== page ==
Based in Fort Collin, Colorado, DNMC is a group of dairy industry professionals that offer nutrition and management consulting to dairy farms across the globe. Looking to refresh their brand and digital presence, DNMC hired me to redesign their website. While it has yet to go into production, I worked closely with the company's founder to develop a responsive prototype that would provide a more compelling experience for existing and potential clients.
The DNMC website was stylistically outdated, inefficiently organized, and difficult to navigate, causing clients and employees to underutilize the website's tools and content.
Clients (dairy farmers), DNMC Employees, and Industry Partners.
Product Designer (Research, User Testing, Visual Design, Prototyping)
Adobe XD, Tobii eye-tracking glasses, Rotato, Google Forms
October - November 2019
To become acquainted with the existing website, I conducted a thorough audit and created a site-map, making sure to explore every nook and cranny. Information was spread thinly across the navigation and there were very few interactive elements, creating a particularly static experience.
After meeting with DNMC to learn more about the intended purpose of their website, I interviewed several DNMC employees, clients, and industry partners to learn more about how the website was being used. It was clear from these interviews that the website was being underutilized. Half of the employees only used the website about once a week and two thirds of clients didn't even use the website to access their data – opting to have it emailed to them instead. As shown in the sitemap, this data – in the form of reports and analytics – was buried behind multiple pages in an outdated digital-filing system.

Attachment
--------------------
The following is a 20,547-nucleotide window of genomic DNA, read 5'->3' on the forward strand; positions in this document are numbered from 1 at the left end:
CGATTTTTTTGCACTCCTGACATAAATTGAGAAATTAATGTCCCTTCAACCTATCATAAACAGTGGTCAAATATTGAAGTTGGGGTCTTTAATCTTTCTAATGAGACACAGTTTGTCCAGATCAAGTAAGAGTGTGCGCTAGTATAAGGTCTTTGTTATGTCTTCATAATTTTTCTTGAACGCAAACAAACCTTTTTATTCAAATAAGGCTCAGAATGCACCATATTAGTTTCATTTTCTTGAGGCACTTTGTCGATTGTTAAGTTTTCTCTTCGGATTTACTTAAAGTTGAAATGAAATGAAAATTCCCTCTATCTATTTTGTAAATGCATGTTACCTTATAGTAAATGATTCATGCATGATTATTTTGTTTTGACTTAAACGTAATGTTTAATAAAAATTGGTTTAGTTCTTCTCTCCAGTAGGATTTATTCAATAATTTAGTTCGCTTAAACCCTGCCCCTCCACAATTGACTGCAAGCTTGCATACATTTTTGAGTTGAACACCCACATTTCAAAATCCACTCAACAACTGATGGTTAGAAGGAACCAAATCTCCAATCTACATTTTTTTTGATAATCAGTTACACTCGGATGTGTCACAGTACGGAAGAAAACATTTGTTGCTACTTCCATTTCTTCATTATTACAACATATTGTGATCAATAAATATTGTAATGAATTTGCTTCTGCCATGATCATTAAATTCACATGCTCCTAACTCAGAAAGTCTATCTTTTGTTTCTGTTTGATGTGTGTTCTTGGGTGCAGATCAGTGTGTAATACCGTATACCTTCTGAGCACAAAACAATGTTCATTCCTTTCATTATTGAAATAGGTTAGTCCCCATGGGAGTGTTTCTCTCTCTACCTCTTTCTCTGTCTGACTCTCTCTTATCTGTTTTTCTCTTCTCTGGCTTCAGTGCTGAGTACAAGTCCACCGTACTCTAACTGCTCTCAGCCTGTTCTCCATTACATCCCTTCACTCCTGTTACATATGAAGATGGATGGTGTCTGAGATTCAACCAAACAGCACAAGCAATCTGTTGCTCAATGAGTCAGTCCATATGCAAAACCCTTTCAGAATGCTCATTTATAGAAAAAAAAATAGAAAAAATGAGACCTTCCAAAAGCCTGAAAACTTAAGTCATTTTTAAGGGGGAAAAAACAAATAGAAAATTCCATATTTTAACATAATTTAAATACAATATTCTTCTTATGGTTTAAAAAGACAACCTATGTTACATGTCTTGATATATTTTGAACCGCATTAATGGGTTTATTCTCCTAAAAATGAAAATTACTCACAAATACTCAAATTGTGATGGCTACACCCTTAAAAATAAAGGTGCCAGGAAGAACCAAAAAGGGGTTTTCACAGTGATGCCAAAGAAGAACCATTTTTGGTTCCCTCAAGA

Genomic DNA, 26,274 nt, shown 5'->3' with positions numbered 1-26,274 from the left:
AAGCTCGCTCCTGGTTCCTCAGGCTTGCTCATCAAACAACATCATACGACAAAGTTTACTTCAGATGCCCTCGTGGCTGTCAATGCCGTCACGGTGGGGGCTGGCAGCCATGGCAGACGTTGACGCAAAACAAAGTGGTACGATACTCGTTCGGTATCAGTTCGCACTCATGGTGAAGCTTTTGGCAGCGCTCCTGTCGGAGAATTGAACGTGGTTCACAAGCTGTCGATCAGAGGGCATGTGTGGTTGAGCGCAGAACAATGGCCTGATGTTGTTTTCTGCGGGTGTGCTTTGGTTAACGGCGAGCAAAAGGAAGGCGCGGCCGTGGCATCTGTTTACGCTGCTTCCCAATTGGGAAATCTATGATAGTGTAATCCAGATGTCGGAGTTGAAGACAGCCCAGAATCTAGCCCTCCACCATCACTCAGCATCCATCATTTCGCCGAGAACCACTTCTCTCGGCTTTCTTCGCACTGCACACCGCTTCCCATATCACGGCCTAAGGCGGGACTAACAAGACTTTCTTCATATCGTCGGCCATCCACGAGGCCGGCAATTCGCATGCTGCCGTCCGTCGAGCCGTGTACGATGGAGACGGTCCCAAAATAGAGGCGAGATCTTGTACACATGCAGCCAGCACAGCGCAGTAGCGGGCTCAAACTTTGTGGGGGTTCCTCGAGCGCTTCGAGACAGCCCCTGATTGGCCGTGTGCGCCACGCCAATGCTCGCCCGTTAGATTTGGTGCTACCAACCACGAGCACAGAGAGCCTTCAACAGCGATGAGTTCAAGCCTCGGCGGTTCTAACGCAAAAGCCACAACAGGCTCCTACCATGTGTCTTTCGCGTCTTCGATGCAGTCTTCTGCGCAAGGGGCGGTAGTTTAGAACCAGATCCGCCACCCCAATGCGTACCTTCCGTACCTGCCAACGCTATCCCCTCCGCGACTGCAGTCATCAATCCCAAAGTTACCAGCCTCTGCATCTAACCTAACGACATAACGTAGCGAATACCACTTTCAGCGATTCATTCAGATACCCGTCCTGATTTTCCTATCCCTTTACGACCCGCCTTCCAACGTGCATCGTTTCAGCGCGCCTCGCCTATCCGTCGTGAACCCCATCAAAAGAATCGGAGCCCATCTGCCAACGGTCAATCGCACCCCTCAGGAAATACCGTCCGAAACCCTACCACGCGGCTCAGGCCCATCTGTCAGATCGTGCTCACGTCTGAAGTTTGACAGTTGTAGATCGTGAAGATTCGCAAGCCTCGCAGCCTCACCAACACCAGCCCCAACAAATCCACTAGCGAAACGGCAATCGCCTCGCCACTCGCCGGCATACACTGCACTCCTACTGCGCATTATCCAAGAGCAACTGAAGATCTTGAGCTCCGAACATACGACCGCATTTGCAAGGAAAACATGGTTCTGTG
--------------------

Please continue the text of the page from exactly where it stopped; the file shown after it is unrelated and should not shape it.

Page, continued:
In addition to the interviews, I conducted hands-on testing with users who were unfamiliar with the website. Users completed four tasks while wearing eye-tracking glasses. The eye-tracking results, time taken to complete each task, and general observations were recorded to direct the redesign.
I found that all of the website's content could be reorganized under just 5 pages by grouping similar topics together. For example, About, Our Team, Mission Statement, and Contact could all be combined into one About page. The landing page needed a massive overhaul, as it had no marketing content or calls to action. I sketched out what each page might look like to make sure I wasn't leaving out any important content. Then I moved on to a mid-fidelity prototype. which I used to conduct a second round of user testing to see if my new information architecture provided a better user experience than the original website.
I presented a new set of users with the same four tasks from my initial testing but this time on the new prototype. With the redesigned prototype, users completed tasks 54% faster and with 36% fewer clicks. They also rated the tasks 29% easier on a qualitative feedback. The only task that had a slightly higher average click number and insignificant time difference was Task 1, learning about one of the DNMC team members. That information was now categorized under About rather than Our Team, so while there wasn't an improvement in click number, it was location was more logical and consistent to the overall information architecture.
Having validated my mid-fidelity prototype, I used it as a framework to design the final prototype with the company's imagery, rewriting much of their digital marketing material to generate more engagement. The mobile version followed the same structure to provide users with a seamless responsive experience.
By surveying real users and conducting multiple rounds of user tests, I was able to feel confident in my design decisions, knowing that the redesigned website had a much higher level of usability. The client loved the prototype and we will hopefully be able to move forward with production in the near future. This project taught me the importance of validating my decisions with real user testing, putting aside my personal tastes and styles in favor of research and results.